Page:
Modernization efforts have changed the way that citizens and employees interact with government. Citizens can receive real time text alerts about weather crises and government employees can update dashboards from the field so everyone is on the same page. Some agencies have been quick to adopt mobile policies but others are still struggling with making the switch.
So how do you make your agency more mobile friendly? GovLoop sat down with Jacob Parcell, Manager of DigitalGov University and Mobile Program Management Office Technology Transformation Services at GSA and Jim Hare, Senior Global Sales Director for Field Services at Microsoft Dynamics in the recent online training “Becoming a Modern Government: The Value of Mobile,” to discuss the benefits of deploying mobile solutions and how to go about doing so.
According to our experts, here are three reasons governments should move towards mobile solutions:
Citizens are using mobile. As the world becomes increasingly interconnected and people are doing more and more on the go, individuals are spending most of their time on mobile devices. According to Parcell, “a recent ComScore Report found that mobile now represents almost two out of three digital media minutes and mobile apps are approaching 60 percent of total digital time spent.”
These numbers are significant in themselves, Parcell explained that individuals are accessing government information and websites on the go nearly 40 percent of the time. “People are looking to the government on smart phones and tablets so anyone that is working for or with the government needs to move forward on mobile solutions,” Parcell said. Meeting the people where they are at will be the key to better engaging citizens and enhancing their experiences with the government.
Mobile addresses challenges more efficiently. Looking forward, technology is one of the greatest forces that is changing how things get done in an increasingly urbanized world. Mobile technologies are allowing government entities to approach and solve problems more efficiently. For example, Hare discussed how a local municipality would fix a watermain break before and after mobile solutions are implemented.
Before mobile solutions, government wouldn’t even know about the main break until multiple citizens called to report it. From there, the city would send a service tech to inspect the area while residents are inundating the city with calls because they have no water pressure. It typically takes several hours to get all necessary personnel on site to start fixing the problem. Hare emphasized that this approach is problematic because watermain breaks are relatively common issues that cities face and there is not a streamlined and efficient solution to them.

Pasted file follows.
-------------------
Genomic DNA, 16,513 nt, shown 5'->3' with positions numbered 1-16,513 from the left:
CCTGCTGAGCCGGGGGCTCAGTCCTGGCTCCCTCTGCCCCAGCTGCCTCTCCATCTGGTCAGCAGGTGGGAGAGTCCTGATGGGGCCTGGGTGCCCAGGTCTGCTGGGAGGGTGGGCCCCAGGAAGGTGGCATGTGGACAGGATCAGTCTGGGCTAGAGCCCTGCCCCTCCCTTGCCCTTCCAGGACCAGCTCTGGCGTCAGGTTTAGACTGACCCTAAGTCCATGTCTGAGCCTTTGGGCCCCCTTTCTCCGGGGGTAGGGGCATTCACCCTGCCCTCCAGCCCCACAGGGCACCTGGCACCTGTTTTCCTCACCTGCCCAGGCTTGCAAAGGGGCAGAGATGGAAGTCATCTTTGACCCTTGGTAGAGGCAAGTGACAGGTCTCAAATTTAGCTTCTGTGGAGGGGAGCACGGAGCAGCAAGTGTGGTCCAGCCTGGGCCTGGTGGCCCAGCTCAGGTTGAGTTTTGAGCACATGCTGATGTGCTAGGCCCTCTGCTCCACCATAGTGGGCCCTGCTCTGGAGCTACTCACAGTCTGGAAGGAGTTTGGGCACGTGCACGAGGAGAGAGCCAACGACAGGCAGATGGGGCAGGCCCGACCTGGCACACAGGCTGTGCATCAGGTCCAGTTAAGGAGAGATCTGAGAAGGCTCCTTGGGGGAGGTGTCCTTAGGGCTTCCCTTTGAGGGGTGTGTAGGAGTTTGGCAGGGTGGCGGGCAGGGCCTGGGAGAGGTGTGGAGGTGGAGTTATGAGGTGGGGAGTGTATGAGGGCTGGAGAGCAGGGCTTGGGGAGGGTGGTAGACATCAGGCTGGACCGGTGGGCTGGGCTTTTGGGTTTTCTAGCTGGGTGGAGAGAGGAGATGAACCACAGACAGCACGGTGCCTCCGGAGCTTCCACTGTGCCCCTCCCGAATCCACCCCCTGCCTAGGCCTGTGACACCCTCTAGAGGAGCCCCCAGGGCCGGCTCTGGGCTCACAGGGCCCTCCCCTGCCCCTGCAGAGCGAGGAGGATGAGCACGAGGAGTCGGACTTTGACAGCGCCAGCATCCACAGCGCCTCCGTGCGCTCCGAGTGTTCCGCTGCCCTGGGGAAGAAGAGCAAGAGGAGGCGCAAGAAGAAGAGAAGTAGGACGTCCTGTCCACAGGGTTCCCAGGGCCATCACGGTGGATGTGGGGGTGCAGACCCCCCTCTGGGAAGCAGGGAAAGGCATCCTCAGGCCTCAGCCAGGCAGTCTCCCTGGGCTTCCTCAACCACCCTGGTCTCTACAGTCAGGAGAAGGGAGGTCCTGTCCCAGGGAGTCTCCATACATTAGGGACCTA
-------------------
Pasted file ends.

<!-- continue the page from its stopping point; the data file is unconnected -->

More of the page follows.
However, in the digital age watermain breaks are able to be solved much more efficiently. “To start with, we are instrumenting technology in the field and using sensors that alert the central location to exactly when and where a break is happening,” Hare said. Then, instead of deploying an unorganized response team, machine learning creates a work order and identifies all of the key components that have to come together to mobile a response in an automated fashion. Additionally, the water department can look at a summary level report of everything going on in the environment and make real-time decisions while automated notifications are going out to the press, city website, and social media to inform the public of what is going on. Hare emphasized, “the fully automated environment cuts out a tremendous amount of resources involved in the response, making processes more efficient and effective.”
It’s easy to go mobile. Parcell explained that mobile moments are the times when a person has a problem they are trying to solve and they use their mobile device to solve it before moving onto something else. These moments are what governments want to target and develop an engagement framework around in order to enhance them. “The mobile moments framework helps governments engage mobile audiences more strategically because they are able to journey-map the process, promote user interaction, and keep an open mind,” Parcell said.
An example of government employing the mobile moments framework is TSA’s “What Can I Bring?” mobile website. According to Parcell, the TSA was receiving a lot of individual questions about what individuals could and could not bring on an airplane. However, they realized that people were not going to a desktop to seek answers to their questions but were looking for answers on their mobile devices. In response to this, TSA created the mobile friendly website that tells individuals what they can bring on planes.
The website is not only mobile, but TSA also conducts a daily analysis of terms people searched in order to provide better answers based on user feedback. Overall, TSA’s mobile site followed the framework by meeting customers at the mobile level, listening to their customers and incorporating feedback, and keeping an open mind surrounding what to include in the website.
The good news is that TSA isn’t the only example of government employing the mobile moments framework. If you still have some questions and want to check out the other examples, watch the full-length online training here.
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